Susan Gordon, Business Reporter
Jeffrey Hall, CEO-designate of Jamaica Producers Group.
Serious about getting rid of non-core businesses, agro processing and distribution company, Jamaica Producers Group (JP), has off-loaded its loss-making desserts subsidiary for $400 million.
The conglomerate has sold Serious Dessert Limited, a United Kingdom-based operation, to another UK company, Noble Foods Limited, announcing the deal on Friday.
Serious Desserts, which makes products like key lime pie, cheese cake and crème brûlée, is a three-year-old company that turned over £2.9 million in 2007, or less than three per cent of group revenues - not enough to turn a profit.
"Our diversification into new product categories in recent years has meant that our core juice operation, the largest part of our business, has not enjoyed the level of focus that I believe is necessary at this time," said JP group managing director, Jeffrey Hall, commenting on the rationale for the sale.
Serious Desserts was part of JP's Serious Foods group, whose core business is juices and smoothies - a segment that JP has touted as having strong promise.
But the desserts business has never warmed up.
In 2006 and again in 2007, chairman Charles Johnston informed shareholders in statements published in the company's annual reports, that the desserts business continued to experience start-up losses, and getting to the break-even point was taking longer than expected.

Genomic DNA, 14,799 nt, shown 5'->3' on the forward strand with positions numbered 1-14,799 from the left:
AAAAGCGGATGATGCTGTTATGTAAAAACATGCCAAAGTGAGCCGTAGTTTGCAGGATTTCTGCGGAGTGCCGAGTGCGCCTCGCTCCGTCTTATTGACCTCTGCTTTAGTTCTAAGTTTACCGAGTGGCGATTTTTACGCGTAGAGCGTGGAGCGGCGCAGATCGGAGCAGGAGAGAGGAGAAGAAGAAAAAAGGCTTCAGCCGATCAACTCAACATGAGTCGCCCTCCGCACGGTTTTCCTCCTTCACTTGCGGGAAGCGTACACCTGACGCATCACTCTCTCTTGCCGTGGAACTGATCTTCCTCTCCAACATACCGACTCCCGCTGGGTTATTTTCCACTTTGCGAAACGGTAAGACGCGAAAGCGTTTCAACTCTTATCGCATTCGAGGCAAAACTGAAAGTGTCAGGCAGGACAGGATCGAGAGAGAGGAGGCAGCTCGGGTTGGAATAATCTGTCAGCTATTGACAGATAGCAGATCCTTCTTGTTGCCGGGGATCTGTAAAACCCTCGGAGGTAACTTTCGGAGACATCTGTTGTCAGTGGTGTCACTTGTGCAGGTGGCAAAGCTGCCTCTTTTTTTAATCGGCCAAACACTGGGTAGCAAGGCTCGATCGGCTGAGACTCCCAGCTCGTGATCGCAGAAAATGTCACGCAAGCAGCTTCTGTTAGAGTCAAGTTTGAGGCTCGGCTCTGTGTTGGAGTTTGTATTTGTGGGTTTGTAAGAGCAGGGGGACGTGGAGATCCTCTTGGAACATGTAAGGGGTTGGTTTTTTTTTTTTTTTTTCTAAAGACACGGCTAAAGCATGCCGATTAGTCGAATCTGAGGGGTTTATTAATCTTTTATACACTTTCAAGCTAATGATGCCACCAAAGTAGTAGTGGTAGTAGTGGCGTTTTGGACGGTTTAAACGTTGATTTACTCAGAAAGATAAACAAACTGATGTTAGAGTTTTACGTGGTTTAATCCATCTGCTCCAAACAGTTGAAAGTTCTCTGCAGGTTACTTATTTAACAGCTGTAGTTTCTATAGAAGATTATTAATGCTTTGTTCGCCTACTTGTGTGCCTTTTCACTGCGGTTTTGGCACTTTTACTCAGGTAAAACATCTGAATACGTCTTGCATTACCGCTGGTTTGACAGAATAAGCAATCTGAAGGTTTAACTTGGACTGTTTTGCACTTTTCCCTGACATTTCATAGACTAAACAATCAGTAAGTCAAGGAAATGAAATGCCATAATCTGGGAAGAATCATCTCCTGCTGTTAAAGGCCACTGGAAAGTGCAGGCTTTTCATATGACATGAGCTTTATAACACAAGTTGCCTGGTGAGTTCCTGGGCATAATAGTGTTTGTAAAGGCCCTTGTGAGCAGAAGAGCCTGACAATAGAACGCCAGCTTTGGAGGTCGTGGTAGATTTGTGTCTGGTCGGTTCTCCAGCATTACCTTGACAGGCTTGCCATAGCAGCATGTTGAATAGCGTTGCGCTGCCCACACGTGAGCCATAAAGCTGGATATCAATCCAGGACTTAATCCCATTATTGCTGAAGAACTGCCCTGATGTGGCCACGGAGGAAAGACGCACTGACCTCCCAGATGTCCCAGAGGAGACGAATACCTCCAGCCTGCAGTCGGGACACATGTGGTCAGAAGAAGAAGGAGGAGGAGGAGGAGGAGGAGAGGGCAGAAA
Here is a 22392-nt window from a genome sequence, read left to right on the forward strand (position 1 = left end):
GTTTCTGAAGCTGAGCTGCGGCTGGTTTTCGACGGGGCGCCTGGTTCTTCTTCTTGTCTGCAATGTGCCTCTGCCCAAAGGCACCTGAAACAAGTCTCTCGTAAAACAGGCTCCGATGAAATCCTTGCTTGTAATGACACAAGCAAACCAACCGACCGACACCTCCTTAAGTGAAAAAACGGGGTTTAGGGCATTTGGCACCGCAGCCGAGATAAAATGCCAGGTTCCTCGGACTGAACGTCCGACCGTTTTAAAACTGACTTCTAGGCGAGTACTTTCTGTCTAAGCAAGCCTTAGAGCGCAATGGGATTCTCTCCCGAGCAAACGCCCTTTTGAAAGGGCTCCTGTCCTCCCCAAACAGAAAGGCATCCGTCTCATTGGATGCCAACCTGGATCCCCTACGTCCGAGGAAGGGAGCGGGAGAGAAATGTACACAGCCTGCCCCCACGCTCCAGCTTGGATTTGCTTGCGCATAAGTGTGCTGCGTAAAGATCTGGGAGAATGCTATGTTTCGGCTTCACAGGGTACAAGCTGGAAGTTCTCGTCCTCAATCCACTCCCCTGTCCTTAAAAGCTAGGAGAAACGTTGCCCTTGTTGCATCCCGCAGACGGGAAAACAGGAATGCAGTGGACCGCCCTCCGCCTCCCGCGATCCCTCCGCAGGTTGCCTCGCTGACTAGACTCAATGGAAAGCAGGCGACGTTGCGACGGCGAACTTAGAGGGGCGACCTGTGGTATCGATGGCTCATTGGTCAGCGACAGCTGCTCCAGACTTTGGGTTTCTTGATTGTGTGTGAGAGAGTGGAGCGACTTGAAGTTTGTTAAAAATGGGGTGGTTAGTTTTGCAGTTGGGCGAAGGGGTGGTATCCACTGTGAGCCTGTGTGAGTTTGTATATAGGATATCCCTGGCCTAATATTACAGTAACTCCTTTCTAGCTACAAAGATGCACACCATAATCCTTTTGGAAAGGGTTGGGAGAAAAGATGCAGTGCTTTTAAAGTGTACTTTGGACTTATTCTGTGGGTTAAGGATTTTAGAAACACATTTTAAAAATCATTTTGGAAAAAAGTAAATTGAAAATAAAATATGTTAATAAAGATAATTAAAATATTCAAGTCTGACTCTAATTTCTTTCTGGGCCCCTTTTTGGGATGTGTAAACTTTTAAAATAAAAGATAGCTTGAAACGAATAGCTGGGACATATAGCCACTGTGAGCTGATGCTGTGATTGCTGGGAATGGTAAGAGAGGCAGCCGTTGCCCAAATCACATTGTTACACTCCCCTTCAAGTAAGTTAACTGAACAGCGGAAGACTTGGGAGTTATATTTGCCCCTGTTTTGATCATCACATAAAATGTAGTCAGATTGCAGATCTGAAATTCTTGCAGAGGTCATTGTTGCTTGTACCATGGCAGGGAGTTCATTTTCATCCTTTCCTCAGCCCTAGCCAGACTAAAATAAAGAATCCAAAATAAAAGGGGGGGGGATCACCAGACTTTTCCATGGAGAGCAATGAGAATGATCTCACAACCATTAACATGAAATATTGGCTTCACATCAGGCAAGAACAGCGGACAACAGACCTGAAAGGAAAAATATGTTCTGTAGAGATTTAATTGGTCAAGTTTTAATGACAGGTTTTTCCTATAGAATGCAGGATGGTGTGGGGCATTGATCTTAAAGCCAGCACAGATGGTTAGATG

The conglomerate is now piloting its companies through a reorganisation of the group.
JP, which last year reshaped its team after the retirement of managing director Dr Marshall Hall - now replaced by his son - is attempting to steer itself out of the red and back to profitability through cost cuttings, a realignment of assets through sales and new acquisitions, and containment of expenses that included a cut in management and other staff.
Last year, the company lost $479 million, which Jeffrey Hall said at the company's annual general meeting two weeks ago, was due to a dramatic 30 per cent spike in the cost of raw materials, higher fuel bill and flattened discretionary spending in the UK, where JP earns 85 per cent of total revenue.
More than 80 per cent of the group's business is in food processing and distribution.
The sale cuts JP's active subsidiaries from 30 to 29.